Gone Lawn
a journal of literature
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Gone Lawn 13
Winter, 2013

Featured Novel Excerpt
New Works

Paul Handley

Glam / Smut

My career was launched after an impulsive move to Hollywood from the 'burbs of Pocatello, Idaho. I managed to get a number of roles in various serial killer porn TV series such as Criminal Minds and Hannibal that are so popular. A casting director said, "You have an innocent look that is perfect for the murderer's blissfully ignorant acquaintance."
My agent replied, "Amen!" when I told him what the casting director had said. "You are an excellent character actor for one particular character. You will never be the savior. Never the killer. You were made to always be the neighbor, co-worker or childhood friend who has inexplicably forgotten the intricate series of caverns that you built together in the killer's backyard when the two of you were kids."
"Do you recall anything out of the ordinary?" a detective would ask me. I had. I recalled the sound of evening chainsaws for what I thought was gathering firewood to warm the hearth. I regaled the dicks with tales of our days filled with carefree spelunking. Unfortunately, avid viewers of serial killer porn began to recognize my face. They complained on network message boards that I was a dead giveaway for the identifying the Unsub (They knew the lingo.). Roles began to disappear like stoned hitchhikers on the shows.
My agent counseled me "A memoir would be a good career move. The right note to hit in the memoir is glam/smut. "It's all the rage!" Apparently, debasing myself and my subsequent ascent out of the sewer are what people wanted to read. I wasn't that happy. I was waiting tables at the Pier 1 café. Although bumping into international, suburban chic all day made me downbeat about my residence; it was far from Sundance film miserable.
My agent told me to embellish my smut descent like I was writing a script for a serial killer. True serial killers had double digit IQs and all the awareness of a barge knocking up against a pier. As imagined by the creative class, they were mad geniuses who loved to create a complex pattern of misleading tips to fuck with the dim witted cops. The savants fiddled with a Rubik's Cube in one hand while driving. They thought nothing of spending graduate student hours in the library perusing the latest in law enforcement investigatory methods.
My downward spiral started, as in so many tales, with a lack of transportation. I couldn't afford a car and walked everywhere. In the street I met buskers. We commiserated about our career impasses. One of buskers had two monkeys, but couldn't afford to feed both anymore, so he gave me the one that wouldn't do meth with him. I felt like a Nazi in Sophie's Choice.
Part of the act was the monkey smoking. It had a prosthetic arm that the busker had spray painted gold out of a sense of showmanship and so the monkey would be proud of it. That monkey was immediately jonesing for a smoke. I wasn't going to support that habit.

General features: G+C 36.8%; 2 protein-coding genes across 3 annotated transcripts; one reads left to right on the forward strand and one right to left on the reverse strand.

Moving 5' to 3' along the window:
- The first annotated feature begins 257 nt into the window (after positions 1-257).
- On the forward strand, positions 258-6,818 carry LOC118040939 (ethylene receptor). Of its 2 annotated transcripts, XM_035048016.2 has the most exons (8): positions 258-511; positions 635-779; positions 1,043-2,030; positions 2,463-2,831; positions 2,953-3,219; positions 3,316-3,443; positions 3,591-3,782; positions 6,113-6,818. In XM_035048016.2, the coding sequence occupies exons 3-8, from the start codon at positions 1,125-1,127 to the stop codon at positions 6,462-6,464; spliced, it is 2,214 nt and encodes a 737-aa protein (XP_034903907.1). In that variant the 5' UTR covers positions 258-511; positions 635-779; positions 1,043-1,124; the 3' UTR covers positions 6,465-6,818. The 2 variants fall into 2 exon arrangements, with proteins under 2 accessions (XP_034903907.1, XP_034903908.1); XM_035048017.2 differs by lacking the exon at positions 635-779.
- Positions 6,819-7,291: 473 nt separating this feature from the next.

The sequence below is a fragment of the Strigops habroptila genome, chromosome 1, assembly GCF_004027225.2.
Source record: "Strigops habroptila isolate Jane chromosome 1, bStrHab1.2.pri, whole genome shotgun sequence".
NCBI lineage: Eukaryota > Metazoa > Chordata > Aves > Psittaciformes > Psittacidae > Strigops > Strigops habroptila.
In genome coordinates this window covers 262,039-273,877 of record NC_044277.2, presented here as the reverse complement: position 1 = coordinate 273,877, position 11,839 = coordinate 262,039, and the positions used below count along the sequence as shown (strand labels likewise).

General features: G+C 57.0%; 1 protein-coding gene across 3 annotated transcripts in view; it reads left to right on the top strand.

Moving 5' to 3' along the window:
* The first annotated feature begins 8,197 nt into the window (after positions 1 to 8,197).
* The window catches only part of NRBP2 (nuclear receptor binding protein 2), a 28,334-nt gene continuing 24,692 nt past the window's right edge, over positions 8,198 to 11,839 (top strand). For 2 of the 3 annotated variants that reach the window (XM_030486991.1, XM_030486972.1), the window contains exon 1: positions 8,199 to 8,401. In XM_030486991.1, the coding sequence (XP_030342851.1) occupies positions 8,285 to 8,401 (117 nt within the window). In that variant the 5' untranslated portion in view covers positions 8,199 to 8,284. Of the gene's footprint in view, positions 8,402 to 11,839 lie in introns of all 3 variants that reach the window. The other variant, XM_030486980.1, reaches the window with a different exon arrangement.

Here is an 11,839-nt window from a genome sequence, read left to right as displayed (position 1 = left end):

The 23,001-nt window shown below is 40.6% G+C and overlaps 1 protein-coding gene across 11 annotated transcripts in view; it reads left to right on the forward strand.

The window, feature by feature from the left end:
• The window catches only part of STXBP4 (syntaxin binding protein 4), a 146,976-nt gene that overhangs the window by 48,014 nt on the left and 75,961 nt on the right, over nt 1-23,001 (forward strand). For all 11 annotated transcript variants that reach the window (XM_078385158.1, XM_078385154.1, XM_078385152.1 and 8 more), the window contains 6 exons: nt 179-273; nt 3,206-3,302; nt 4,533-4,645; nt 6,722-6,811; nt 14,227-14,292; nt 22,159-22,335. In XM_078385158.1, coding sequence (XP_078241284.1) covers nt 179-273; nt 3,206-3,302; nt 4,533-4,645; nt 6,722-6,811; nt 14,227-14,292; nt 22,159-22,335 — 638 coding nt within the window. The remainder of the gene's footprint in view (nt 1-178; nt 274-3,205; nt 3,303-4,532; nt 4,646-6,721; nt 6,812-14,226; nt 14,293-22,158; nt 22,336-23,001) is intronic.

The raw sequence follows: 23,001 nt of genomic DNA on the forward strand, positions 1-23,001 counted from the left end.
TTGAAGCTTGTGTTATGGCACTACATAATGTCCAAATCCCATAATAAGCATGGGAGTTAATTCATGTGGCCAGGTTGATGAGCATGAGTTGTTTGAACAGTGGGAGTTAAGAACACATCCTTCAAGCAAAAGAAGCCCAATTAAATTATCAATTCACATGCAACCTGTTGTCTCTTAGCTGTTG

My roommates threw me out because the monkey was shitting everywhere. They didn't even care when I explained it was excitable from nicotine withdrawal due to the speciesism of the manufacturer. The Nicorette patches wouldn't stay stuck to the fur. I had to start tying my evolutionary brother in a stand of plastic cactus with big purple flowers outside of Pier 1 while working.
For extra cash I tried donating plasma, but I kept fainting. I had to start taking the monkey to the veterinarian blood clinic. I had no idea those establishments existed. I was going through caffeine withdrawal at the same time the monkey was going cold turkey. There had always been plenty of coffee on sets and auditions waiting rooms, but no java in the writers' room of blues.
While monkey was getting his precious plasma drained, I would fall asleep face down on the glass coffee table in the lobby, my noggin framed by US and Glamour. After they were done draining the monkey's fluids, the vet staff would yell, "Monkey up!" I would wake up forgetting where I was. Looking through the glass at the floor stained with a variety of animal pee was like staring at another galaxy.
My life seemed sufficiently sucky at this point. The first sentence of my memoir was "The monkey on my back with the golden arm is jonesing for a butt and will engage in debased sex for the promise of a hit." After completing my tome of miserabalism I hit the circuit dates set up by my agent.
The G.D. monkey took to it like a chanteuse. She started wearing wayfarers at the readings. The crowd would aah when I set her up on a stool while I talked about her sordid life on the streets that had dragged me down even farther. The crowd consisted mainly of freaks that identified with serial killers seeking my friendship.
I had to keep an eye on the serial killer porn groupies. The audience members started deliberately bypassing me and placing a pen in the monkey's hand to sign the inside covers while slipping her a clove cigarette. "Who's he making it out to?" I would try to joke and was usually rewarded with a scornful look. Then they would bestow a fond smile on the monkey then rush off. These people loved mutant serial killers, so naturally they loved an animal that was notches beneath me on the primate scale.
As word got around, the crowd expanded from serial killer fanatics to very vocal PETA members. The weak-kneed book store managers would never have been able to handle the career stagnation I had suffered or being saddled with a physically impaired, degenerate simian, but saw fit to downgrade my circumstances. They banned our tour and we took to the streets, which really depressed the monkey who was hooked on the clove butts.

Paul Handley says: Recent work has appeared in Monkeybicycle, The Doctor T.J. Eckleburg Review and Treehouse